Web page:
I was graciously invited to give two panel discussions at the IoT World conference that happened last week in Santa Clara, CA.  Since the panels are not recorded, here are my thoughts and jots from before and during the Wednesday 5/15/2019 panel, entitled Wrangling IoT Data for Machine Learning.  (Actually, I'm going into even more detail than I had time for at the panel.)  Despite that the conference organizers approached me about speaking on behalf of my former employer about some topics that honestly I was given just a few weeks to investigate and could only report back with failures even now, I managed to convince them that I was fluent in other things that were more generic -- unrelated to the job I knew I was about to quit.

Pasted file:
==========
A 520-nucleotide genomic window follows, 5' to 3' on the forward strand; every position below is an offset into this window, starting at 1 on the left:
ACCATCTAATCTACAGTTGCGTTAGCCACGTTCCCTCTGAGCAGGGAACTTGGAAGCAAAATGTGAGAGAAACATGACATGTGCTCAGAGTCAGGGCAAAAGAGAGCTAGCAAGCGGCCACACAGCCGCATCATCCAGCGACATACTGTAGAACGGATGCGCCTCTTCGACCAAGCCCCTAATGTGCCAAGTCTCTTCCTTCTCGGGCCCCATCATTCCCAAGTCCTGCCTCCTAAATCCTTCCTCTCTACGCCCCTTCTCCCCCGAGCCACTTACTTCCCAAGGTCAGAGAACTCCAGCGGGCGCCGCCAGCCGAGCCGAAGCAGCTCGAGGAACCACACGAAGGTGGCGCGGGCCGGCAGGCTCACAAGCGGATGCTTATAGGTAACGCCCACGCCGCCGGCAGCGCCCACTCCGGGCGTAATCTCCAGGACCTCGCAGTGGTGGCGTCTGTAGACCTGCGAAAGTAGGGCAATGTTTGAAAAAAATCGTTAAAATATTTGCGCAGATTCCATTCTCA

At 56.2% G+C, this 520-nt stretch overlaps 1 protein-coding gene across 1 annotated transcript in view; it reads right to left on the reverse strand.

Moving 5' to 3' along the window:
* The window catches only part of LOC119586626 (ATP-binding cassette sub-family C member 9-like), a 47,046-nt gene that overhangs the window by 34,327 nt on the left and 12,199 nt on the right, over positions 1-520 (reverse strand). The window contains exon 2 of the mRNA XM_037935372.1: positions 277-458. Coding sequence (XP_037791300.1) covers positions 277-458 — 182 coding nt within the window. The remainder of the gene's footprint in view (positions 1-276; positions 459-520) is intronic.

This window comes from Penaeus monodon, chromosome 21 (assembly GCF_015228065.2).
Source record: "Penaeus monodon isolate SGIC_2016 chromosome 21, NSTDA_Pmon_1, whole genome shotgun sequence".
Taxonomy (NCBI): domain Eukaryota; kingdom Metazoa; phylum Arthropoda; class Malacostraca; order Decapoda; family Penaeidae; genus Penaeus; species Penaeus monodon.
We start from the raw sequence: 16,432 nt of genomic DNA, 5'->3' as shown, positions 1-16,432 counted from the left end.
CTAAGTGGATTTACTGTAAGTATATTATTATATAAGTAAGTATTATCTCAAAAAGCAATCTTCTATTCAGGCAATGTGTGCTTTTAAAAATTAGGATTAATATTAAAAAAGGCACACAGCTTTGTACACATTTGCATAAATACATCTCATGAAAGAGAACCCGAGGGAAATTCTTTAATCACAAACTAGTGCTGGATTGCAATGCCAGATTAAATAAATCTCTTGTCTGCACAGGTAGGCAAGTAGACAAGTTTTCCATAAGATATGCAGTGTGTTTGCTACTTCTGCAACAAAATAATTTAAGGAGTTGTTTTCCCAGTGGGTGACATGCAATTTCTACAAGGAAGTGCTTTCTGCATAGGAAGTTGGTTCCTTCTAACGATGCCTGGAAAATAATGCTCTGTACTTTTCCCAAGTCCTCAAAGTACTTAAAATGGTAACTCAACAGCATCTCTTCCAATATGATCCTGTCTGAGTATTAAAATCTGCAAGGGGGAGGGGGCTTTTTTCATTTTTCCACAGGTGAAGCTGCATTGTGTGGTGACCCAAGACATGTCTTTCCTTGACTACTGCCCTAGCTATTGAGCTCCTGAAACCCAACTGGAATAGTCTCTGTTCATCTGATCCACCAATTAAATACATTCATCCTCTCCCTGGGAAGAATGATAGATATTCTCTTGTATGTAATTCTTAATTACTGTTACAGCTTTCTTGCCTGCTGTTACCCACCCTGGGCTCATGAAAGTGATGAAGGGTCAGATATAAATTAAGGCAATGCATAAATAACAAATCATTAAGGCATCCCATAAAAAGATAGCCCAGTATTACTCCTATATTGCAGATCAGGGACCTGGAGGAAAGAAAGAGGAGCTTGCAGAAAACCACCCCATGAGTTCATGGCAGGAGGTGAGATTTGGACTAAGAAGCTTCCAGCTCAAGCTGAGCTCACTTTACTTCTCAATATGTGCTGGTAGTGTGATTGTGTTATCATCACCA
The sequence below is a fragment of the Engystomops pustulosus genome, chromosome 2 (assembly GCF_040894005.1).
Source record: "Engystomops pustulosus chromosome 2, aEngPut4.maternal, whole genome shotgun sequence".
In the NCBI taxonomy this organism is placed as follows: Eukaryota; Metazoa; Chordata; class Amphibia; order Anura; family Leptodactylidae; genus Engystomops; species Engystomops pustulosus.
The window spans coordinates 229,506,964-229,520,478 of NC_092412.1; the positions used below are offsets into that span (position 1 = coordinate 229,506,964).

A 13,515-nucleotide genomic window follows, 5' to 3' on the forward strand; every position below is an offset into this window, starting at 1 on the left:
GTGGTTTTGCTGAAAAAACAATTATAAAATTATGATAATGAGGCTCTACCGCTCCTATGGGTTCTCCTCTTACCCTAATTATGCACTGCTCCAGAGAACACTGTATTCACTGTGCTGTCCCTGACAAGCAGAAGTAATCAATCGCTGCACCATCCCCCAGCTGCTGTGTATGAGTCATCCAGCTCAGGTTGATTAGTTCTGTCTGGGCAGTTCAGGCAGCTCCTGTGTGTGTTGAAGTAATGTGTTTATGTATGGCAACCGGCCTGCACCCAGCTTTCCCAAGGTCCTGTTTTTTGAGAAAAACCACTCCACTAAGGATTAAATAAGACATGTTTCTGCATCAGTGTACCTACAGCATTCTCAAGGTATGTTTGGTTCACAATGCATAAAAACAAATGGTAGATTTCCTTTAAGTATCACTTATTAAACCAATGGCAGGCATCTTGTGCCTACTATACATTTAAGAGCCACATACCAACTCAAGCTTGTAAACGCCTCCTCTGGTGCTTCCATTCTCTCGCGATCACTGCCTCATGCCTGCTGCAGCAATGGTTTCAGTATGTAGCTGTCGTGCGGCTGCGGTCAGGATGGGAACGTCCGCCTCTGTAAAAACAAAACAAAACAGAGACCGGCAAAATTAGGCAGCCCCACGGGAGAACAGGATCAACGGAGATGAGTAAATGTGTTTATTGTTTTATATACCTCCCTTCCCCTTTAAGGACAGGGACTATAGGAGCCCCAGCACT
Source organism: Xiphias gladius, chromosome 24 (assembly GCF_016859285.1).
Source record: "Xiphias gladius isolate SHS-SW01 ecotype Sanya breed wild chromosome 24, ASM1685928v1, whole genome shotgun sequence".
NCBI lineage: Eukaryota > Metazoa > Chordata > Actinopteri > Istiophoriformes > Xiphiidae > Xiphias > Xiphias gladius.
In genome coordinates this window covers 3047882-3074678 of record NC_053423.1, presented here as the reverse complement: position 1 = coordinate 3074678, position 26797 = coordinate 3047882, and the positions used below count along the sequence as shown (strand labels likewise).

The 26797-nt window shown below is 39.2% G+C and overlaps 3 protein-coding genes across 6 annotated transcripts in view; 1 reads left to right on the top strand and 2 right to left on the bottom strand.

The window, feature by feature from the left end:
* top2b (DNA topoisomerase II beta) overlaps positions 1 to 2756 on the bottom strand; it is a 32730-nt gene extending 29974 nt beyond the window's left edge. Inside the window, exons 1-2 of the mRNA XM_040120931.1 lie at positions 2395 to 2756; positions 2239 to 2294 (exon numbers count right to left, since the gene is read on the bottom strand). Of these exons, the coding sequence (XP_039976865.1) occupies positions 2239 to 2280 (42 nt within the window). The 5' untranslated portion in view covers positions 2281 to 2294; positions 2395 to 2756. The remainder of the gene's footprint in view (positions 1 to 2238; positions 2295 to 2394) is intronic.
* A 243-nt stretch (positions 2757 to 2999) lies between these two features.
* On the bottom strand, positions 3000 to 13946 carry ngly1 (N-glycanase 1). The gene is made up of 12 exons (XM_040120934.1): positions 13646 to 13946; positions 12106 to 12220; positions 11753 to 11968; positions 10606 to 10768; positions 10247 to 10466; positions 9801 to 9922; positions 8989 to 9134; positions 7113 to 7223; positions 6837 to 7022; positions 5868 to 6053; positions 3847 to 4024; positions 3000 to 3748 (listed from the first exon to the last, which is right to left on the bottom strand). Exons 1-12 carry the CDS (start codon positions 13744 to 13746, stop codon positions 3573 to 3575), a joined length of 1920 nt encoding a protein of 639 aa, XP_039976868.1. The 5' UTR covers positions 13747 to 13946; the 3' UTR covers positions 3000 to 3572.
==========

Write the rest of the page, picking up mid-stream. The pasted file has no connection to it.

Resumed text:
(Note: My thoughts and jots for the Thursday 5/16 panel are coming later.)

Business Calculations

The first question we were tasked with answering in this panel related to the business calculations that must be made before taking on a project in Machine Learning; also, how one might calculate return on investment, and what use cases make sense or not.

Hello [Company], Tell Us About Yourself